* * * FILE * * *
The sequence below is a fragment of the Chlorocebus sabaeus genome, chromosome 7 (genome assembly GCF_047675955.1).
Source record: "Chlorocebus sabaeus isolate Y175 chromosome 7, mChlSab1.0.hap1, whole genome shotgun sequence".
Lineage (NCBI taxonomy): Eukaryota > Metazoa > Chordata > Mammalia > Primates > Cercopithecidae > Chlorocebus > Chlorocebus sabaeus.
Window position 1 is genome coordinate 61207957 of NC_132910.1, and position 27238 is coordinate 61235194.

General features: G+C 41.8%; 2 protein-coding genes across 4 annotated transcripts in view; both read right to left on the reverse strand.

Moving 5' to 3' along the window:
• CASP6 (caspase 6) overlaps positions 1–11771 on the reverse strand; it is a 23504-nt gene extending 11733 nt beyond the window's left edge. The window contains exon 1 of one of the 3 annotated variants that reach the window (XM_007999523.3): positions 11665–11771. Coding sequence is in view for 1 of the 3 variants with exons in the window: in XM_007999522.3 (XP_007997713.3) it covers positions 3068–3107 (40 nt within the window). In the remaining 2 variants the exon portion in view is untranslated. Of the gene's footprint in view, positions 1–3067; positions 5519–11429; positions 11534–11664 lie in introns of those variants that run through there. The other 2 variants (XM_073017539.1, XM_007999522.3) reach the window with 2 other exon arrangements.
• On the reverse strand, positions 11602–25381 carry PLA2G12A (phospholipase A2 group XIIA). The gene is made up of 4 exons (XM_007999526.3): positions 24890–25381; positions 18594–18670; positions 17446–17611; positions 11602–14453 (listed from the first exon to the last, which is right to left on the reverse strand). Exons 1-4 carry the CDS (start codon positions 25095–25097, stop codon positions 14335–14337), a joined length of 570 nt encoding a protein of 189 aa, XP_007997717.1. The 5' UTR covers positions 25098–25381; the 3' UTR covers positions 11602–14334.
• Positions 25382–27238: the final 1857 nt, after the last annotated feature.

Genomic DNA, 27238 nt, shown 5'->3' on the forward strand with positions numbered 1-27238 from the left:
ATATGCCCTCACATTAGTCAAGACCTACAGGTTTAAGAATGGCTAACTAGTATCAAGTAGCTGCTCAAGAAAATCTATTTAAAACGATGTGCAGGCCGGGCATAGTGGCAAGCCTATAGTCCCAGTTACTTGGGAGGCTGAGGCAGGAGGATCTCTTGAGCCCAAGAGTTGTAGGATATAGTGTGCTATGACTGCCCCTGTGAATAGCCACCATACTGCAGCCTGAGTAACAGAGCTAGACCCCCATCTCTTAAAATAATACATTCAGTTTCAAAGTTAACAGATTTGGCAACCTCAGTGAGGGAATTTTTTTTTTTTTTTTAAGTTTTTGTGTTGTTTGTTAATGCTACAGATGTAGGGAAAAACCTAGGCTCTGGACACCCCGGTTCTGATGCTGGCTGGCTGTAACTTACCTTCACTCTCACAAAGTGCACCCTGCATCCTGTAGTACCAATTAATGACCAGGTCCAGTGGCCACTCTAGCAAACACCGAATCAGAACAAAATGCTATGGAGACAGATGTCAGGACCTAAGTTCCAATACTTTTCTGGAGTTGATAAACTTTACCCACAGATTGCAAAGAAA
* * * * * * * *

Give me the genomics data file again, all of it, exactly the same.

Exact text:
The sequence below is a fragment of the Chlorocebus sabaeus genome, chromosome 7 (genome assembly GCF_047675955.1).
Source record: "Chlorocebus sabaeus isolate Y175 chromosome 7, mChlSab1.0.hap1, whole genome shotgun sequence".
Lineage (NCBI taxonomy): Eukaryota > Metazoa > Chordata > Mammalia > Primates > Cercopithecidae > Chlorocebus > Chlorocebus sabaeus.
Window position 1 is genome coordinate 61207957 of NC_132910.1, and position 27238 is coordinate 61235194.

General features: G+C 41.8%; 2 protein-coding genes across 4 annotated transcripts in view; both read right to left on the reverse strand.

Moving 5' to 3' along the window:
• CASP6 (caspase 6) overlaps positions 1–11771 on the reverse strand; it is a 23504-nt gene extending 11733 nt beyond the window's left edge. The window contains exon 1 of one of the 3 annotated variants that reach the window (XM_007999523.3): positions 11665–11771. Coding sequence is in view for 1 of the 3 variants with exons in the window: in XM_007999522.3 (XP_007997713.3) it covers positions 3068–3107 (40 nt within the window). In the remaining 2 variants the exon portion in view is untranslated. Of the gene's footprint in view, positions 1–3067; positions 5519–11429; positions 11534–11664 lie in introns of those variants that run through there. The other 2 variants (XM_073017539.1, XM_007999522.3) reach the window with 2 other exon arrangements.
• On the reverse strand, positions 11602–25381 carry PLA2G12A (phospholipase A2 group XIIA). The gene is made up of 4 exons (XM_007999526.3): positions 24890–25381; positions 18594–18670; positions 17446–17611; positions 11602–14453 (listed from the first exon to the last, which is right to left on the reverse strand). Exons 1-4 carry the CDS (start codon positions 25095–25097, stop codon positions 14335–14337), a joined length of 570 nt encoding a protein of 189 aa, XP_007997717.1. The 5' UTR covers positions 25098–25381; the 3' UTR covers positions 11602–14334.
• Positions 25382–27238: the final 1857 nt, after the last annotated feature.

Genomic DNA, 27238 nt, shown 5'->3' on the forward strand with positions numbered 1-27238 from the left:
ATATGCCCTCACATTAGTCAAGACCTACAGGTTTAAGAATGGCTAACTAGTATCAAGTAGCTGCTCAAGAAAATCTATTTAAAACGATGTGCAGGCCGGGCATAGTGGCAAGCCTATAGTCCCAGTTACTTGGGAGGCTGAGGCAGGAGGATCTCTTGAGCCCAAGAGTTGTAGGATATAGTGTGCTATGACTGCCCCTGTGAATAGCCACCATACTGCAGCCTGAGTAACAGAGCTAGACCCCCATCTCTTAAAATAATACATTCAGTTTCAAAGTTAACAGATTTGGCAACCTCAGTGAGGGAATTTTTTTTTTTTTTTTAAGTTTTTGTGTTGTTTGTTAATGCTACAGATGTAGGGAAAAACCTAGGCTCTGGACACCCCGGTTCTGATGCTGGCTGGCTGTAACTTACCTTCACTCTCACAAAGTGCACCCTGCATCCTGTAGTACCAATTAATGACCAGGTCCAGTGGCCACTCTAGCAAACACCGAATCAGAACAAAATGCTATGGAGACAGATGTCAGGACCTAAGTTCCAATACTTTTCTGGAGTTGATAAACTTTACCCACAGATTGCAAAGAAA